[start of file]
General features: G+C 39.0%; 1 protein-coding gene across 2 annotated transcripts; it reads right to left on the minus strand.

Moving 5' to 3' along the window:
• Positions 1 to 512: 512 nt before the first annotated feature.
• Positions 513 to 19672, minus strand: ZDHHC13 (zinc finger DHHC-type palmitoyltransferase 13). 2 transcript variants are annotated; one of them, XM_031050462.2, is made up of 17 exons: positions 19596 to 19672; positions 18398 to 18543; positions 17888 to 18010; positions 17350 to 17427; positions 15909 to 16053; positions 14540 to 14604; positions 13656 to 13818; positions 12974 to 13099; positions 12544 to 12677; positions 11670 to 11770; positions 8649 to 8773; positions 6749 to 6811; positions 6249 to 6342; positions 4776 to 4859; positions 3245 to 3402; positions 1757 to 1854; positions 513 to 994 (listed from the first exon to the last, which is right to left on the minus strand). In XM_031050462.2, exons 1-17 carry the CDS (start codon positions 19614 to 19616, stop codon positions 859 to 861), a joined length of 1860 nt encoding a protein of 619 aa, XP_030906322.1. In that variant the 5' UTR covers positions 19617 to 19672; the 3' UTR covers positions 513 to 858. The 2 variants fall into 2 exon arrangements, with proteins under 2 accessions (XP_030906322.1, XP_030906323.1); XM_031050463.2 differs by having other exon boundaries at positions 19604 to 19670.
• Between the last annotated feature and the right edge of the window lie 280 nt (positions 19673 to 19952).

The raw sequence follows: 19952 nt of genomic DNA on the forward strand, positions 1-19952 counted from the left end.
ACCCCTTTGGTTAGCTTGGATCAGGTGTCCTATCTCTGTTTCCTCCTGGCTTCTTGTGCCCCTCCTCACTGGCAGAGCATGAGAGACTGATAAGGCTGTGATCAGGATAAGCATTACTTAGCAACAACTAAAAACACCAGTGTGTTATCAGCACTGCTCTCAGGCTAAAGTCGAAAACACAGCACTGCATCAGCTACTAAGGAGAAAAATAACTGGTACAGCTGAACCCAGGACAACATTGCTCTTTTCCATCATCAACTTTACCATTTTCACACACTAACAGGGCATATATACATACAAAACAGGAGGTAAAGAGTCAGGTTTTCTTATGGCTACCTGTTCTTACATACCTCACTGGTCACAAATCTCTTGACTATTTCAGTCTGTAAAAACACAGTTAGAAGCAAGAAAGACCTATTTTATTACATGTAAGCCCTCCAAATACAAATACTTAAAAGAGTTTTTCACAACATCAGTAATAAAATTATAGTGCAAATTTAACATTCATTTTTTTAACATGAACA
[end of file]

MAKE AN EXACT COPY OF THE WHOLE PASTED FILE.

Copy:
General features: G+C 39.0%; 1 protein-coding gene across 2 annotated transcripts; it reads right to left on the minus strand.

Moving 5' to 3' along the window:
• Positions 1 to 512: 512 nt before the first annotated feature.
• Positions 513 to 19672, minus strand: ZDHHC13 (zinc finger DHHC-type palmitoyltransferase 13). 2 transcript variants are annotated; one of them, XM_031050462.2, is made up of 17 exons: positions 19596 to 19672; positions 18398 to 18543; positions 17888 to 18010; positions 17350 to 17427; positions 15909 to 16053; positions 14540 to 14604; positions 13656 to 13818; positions 12974 to 13099; positions 12544 to 12677; positions 11670 to 11770; positions 8649 to 8773; positions 6749 to 6811; positions 6249 to 6342; positions 4776 to 4859; positions 3245 to 3402; positions 1757 to 1854; positions 513 to 994 (listed from the first exon to the last, which is right to left on the minus strand). In XM_031050462.2, exons 1-17 carry the CDS (start codon positions 19614 to 19616, stop codon positions 859 to 861), a joined length of 1860 nt encoding a protein of 619 aa, XP_030906322.1. In that variant the 5' UTR covers positions 19617 to 19672; the 3' UTR covers positions 513 to 858. The 2 variants fall into 2 exon arrangements, with proteins under 2 accessions (XP_030906322.1, XP_030906323.1); XM_031050463.2 differs by having other exon boundaries at positions 19604 to 19670.
• Between the last annotated feature and the right edge of the window lie 280 nt (positions 19673 to 19952).

The raw sequence follows: 19952 nt of genomic DNA on the forward strand, positions 1-19952 counted from the left end.
ACCCCTTTGGTTAGCTTGGATCAGGTGTCCTATCTCTGTTTCCTCCTGGCTTCTTGTGCCCCTCCTCACTGGCAGAGCATGAGAGACTGATAAGGCTGTGATCAGGATAAGCATTACTTAGCAACAACTAAAAACACCAGTGTGTTATCAGCACTGCTCTCAGGCTAAAGTCGAAAACACAGCACTGCATCAGCTACTAAGGAGAAAAATAACTGGTACAGCTGAACCCAGGACAACATTGCTCTTTTCCATCATCAACTTTACCATTTTCACACACTAACAGGGCATATATACATACAAAACAGGAGGTAAAGAGTCAGGTTTTCTTATGGCTACCTGTTCTTACATACCTCACTGGTCACAAATCTCTTGACTATTTCAGTCTGTAAAAACACAGTTAGAAGCAAGAAAGACCTATTTTATTACATGTAAGCCCTCCAAATACAAATACTTAAAAGAGTTTTTCACAACATCAGTAATAAAATTATAGTGCAAATTTAACATTCATTTTTTTAACATGAACA